You can understand then how pleasant life would be in even a downsized house after so many years in such a maze. Still, there is no disputing the fact that the house is small. The company which designed it calls our model house the "Sunburst," although I took to calling it the "Alan Ladd," meaning that they had had to resort to optical illusions to make it look bigger than it really is. Our House of the '80s took some getting used to. Long sightlines are all right, but what happens if you're in the shower and the phone rings and you have to cross three windows and a sliding glass door to answer it? Well, you have to lower your profile. Poor L. had carpet burns on her knees for weeks after we moved in.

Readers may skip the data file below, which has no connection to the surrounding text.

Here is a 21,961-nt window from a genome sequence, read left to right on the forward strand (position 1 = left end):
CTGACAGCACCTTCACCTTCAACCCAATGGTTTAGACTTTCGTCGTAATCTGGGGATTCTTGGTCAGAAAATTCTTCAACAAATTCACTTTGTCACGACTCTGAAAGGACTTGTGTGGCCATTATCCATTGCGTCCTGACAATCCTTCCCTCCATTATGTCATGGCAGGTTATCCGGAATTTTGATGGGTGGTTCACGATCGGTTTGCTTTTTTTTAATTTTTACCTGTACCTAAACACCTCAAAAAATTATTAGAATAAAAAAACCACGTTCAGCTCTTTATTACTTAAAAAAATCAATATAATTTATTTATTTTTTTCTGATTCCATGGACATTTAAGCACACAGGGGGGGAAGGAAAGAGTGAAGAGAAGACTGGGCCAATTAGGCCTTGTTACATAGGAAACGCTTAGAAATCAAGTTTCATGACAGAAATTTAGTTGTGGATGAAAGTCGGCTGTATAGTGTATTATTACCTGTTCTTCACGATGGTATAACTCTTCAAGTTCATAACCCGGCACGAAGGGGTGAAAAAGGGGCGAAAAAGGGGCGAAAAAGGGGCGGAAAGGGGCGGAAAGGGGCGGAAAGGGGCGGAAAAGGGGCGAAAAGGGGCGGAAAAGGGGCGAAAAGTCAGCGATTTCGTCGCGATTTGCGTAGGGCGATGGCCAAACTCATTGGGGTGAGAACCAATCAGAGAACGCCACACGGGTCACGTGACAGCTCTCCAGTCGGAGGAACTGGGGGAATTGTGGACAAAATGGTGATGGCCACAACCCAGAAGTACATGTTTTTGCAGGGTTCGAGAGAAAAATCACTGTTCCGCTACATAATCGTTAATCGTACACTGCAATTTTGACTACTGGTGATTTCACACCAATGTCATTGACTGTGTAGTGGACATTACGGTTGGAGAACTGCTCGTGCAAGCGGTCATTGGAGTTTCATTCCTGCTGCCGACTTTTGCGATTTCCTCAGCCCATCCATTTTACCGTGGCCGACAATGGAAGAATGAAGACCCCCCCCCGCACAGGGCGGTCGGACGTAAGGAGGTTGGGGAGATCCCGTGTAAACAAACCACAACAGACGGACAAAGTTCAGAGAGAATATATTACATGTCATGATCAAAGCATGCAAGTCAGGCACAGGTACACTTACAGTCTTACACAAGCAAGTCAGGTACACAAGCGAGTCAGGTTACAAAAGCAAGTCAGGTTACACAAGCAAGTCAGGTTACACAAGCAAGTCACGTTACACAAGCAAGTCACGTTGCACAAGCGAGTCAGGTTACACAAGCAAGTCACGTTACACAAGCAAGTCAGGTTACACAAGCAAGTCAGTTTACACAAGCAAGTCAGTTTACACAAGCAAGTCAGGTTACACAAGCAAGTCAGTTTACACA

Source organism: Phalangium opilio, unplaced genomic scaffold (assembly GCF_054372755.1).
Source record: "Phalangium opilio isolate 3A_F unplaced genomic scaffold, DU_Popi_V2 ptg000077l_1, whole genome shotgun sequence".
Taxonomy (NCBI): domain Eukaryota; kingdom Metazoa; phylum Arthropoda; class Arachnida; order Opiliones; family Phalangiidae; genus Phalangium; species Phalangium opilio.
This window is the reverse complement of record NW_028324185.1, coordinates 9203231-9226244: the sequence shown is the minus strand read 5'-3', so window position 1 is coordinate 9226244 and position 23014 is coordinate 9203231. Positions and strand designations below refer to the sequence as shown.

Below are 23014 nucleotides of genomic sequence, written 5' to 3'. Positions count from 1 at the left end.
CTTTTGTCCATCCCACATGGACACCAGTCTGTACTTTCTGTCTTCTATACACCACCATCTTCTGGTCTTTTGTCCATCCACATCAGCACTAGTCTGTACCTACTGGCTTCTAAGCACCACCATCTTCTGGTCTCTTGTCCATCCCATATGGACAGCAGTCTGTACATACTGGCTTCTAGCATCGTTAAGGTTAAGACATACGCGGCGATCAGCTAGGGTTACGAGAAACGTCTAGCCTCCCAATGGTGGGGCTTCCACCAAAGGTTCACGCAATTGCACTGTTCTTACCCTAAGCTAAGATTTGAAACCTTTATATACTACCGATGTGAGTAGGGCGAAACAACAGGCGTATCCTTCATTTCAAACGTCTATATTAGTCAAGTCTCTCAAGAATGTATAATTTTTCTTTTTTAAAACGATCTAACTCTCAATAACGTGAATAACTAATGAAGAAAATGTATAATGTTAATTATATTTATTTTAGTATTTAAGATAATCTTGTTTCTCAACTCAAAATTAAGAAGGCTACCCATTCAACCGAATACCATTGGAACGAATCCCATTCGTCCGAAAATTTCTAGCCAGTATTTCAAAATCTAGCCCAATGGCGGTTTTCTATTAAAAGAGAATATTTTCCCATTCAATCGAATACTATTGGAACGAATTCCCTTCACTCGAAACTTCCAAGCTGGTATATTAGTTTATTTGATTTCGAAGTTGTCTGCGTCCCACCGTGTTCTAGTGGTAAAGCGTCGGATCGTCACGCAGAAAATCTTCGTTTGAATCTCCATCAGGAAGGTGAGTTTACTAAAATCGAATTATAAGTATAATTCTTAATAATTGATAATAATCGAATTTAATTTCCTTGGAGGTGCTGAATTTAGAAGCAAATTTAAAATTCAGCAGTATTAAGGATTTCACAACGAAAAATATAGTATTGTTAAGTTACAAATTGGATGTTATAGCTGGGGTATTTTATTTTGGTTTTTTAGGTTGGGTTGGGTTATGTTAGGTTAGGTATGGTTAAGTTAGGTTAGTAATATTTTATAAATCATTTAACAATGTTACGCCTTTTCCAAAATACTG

That cathedral ceiling makes life interesting sometimes too. It rises majestically to a peak roughly 14 feet above the floor of the great room. In the warmer months mosquitoes and moths tend to congregate near the peak of the ceiling, out of reach of flyswatters, even brooms. The plastic dart pistols I had used with such devastating effect against the cockroaches at my apartment lacked the range for this kind of combat; besides, the darts, when spent, fell and landed with a plop in the dip. Fortunately B. and R., returning from California (where the incidence of cathedral ceilings apparently is such that it has created a market for such appliances) made us a gift of a cunningly-designed spring-loaded flying insect zapper with a tethered projectile and thus rescued our social season.